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Clifford Chance

Clifford Chance

Healthcare, Life Sciences & Chemicals

German Government confirms classification of CBD as novel food

More and more food manufacturers are trying to place cannabis-based products on the EU market, and many such products contain cannabinoids such as tetrahydrocannabinol or cannabidiol ("CBD").

However, CBD-containing foodstuffs are classified as novel food under the Novel Food Regulation (EU) 2015/2283. "Novel food" means any food (including food supplements) that was not used for human consumption to a significant degree within the European Union before 15 May 1997. It can only be placed on the EU market after prior authorisation by the European Commission.

In January 2019, the European Commission included CBD in its so-called "Novel Food Catalogue". According to the Novel Food Catalogue, there was no significant human consumption of CBD before 15 May 1997. Until today, CBD or CBD-containing products have not yet been authorised as novel food.

In Germany, the Federal Office of Consumer Protection and Food Safety (Bundesamt für Verbraucherschutz und Lebensmittelsicherheit, "BVL") recently published a (non-binding) press release according to which it is not aware of any case where CBD could be legally marketed in foodstuffs. Upon a formal request by various delegates of the German Bundestag and the parliamentary group of the Free Democratic Party (Freie Demokratische Partei, "FDP"), the German federal government has now also confirmed, through an official reply dated 25 July 2019, that CBD is to be classified as novel food. According to the German federal government, there is – in general – no evidence for any significant human consumption of isolated cannabinoids or extracts enriched with cannabinoids before 15 May 1997.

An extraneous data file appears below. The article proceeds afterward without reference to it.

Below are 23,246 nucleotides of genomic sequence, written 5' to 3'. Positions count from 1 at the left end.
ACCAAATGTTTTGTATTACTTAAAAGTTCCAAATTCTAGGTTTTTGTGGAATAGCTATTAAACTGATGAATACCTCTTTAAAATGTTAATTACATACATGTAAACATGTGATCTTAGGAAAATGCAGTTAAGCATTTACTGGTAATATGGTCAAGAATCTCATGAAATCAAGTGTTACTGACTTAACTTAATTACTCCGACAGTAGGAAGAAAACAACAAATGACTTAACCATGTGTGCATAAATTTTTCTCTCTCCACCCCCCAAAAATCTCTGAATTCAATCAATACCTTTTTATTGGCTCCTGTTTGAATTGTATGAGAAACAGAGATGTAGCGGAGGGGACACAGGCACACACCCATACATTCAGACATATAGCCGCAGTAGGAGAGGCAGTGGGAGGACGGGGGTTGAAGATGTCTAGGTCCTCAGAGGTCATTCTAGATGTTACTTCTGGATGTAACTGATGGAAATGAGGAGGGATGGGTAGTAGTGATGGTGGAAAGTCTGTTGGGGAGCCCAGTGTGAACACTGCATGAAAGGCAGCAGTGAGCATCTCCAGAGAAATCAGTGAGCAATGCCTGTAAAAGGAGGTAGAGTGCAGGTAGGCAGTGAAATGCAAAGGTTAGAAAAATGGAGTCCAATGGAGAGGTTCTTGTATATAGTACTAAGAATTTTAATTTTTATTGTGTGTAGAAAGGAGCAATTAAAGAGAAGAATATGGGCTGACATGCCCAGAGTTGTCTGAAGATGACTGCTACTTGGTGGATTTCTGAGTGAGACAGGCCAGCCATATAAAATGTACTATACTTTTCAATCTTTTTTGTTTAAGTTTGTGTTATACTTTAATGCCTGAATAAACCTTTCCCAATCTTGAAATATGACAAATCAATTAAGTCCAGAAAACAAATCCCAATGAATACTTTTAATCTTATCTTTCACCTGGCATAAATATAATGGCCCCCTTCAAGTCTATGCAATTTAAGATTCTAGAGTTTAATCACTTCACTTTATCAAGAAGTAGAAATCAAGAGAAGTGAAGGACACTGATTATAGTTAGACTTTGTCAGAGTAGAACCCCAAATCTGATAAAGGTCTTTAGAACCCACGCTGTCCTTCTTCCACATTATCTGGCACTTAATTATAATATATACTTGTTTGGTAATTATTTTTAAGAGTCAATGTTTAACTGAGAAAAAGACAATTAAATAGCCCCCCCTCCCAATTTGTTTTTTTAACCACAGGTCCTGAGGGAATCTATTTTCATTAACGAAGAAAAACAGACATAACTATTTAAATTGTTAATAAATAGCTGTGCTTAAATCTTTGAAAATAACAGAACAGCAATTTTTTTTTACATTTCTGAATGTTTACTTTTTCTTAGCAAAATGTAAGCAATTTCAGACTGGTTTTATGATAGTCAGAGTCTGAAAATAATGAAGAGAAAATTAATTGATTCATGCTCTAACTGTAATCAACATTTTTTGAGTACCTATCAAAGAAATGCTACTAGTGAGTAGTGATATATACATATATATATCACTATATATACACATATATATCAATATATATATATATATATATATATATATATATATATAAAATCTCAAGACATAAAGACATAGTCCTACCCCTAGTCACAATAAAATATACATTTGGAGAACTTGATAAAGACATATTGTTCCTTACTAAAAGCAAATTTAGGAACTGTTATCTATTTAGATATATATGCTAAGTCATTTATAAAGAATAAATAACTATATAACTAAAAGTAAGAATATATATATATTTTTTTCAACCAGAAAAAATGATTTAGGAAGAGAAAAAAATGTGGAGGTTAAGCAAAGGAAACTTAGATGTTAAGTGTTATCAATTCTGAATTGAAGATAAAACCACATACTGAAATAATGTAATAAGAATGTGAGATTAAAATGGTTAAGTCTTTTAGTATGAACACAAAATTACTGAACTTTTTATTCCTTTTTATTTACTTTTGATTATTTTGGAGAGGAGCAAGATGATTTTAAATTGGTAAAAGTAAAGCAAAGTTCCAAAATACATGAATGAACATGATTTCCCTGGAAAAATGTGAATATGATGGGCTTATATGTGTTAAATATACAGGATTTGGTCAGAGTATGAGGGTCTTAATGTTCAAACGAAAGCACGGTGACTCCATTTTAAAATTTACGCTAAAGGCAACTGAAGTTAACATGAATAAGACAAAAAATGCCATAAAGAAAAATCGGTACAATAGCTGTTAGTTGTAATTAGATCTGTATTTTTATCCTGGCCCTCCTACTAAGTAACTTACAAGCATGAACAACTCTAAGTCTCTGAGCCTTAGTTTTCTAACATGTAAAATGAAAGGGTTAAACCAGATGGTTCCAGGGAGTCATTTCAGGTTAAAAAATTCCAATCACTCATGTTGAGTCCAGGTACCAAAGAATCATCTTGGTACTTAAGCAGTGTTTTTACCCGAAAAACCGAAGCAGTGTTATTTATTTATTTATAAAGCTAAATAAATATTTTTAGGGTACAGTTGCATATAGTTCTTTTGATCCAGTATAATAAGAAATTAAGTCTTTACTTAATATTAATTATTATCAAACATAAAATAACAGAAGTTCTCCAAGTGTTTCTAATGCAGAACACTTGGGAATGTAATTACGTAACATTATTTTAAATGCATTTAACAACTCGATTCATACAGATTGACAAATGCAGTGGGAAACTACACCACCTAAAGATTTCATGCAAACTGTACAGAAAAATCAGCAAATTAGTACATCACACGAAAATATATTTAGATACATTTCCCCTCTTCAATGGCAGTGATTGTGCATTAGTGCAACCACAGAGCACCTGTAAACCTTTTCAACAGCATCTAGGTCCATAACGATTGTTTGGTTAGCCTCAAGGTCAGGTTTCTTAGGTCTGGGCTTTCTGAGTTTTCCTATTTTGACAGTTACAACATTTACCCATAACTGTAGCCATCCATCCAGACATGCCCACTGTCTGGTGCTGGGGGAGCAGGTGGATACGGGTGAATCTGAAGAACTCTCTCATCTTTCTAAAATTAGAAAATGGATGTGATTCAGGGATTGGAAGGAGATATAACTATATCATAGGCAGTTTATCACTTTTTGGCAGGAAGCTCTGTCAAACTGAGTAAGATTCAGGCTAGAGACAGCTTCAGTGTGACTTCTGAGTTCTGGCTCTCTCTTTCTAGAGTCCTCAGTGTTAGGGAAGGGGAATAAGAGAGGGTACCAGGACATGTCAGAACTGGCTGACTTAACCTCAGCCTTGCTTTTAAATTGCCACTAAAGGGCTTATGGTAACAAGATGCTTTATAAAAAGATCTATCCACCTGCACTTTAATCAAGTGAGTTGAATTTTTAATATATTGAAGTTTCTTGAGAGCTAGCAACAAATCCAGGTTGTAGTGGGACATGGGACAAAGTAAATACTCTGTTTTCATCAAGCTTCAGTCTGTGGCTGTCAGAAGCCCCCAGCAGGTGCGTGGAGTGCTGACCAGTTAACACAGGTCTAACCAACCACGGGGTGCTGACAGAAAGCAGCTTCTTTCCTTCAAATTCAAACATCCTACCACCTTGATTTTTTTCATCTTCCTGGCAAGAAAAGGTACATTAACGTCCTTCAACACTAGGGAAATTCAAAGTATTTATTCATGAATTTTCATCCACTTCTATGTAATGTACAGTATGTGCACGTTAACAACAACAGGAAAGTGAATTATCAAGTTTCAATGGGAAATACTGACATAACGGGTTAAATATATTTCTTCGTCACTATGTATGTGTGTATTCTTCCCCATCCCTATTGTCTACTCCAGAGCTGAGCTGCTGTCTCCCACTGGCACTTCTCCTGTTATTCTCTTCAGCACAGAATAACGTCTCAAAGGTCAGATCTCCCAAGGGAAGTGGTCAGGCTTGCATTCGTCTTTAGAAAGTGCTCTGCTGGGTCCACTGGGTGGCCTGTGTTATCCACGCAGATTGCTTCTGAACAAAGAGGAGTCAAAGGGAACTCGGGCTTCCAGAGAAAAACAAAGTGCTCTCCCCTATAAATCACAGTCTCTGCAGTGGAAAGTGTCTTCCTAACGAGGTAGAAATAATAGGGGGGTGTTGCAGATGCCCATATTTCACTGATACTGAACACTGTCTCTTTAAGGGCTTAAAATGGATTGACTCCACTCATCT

Moreover, the German federal government also clarified in its official reply that a previous publication of the European Commission, according to which foodstuffs containing specific parts of the hemp plant might not qualify as novel food, was repeatedly mistaken and, in particular, does not mean that all food derived from the hemp plant is legally marketable. As pointed out by the German federal government, it must always be assessed, on a case-by-case basis, whether a specific product has already been used to a significant degree as a foodstuff in the European Union before 15 May 1997. Otherwise, as in the case of CBD-containing foodstuffs, related products must be classified as novel food and then require a formal marketing authorisation before they can be placed on the EU market.

As set out in its official reply, the German federal government obviously shares the approach taken by the European Commission, which is to classify foodstuffs containing cannabinoids (and, in particular, CBD) as novel food so that related products will presumably not be marketable in Germany and the wider EU market without a previous marketing authorisation under the Novel Food Regulation (EU) 2015/2283.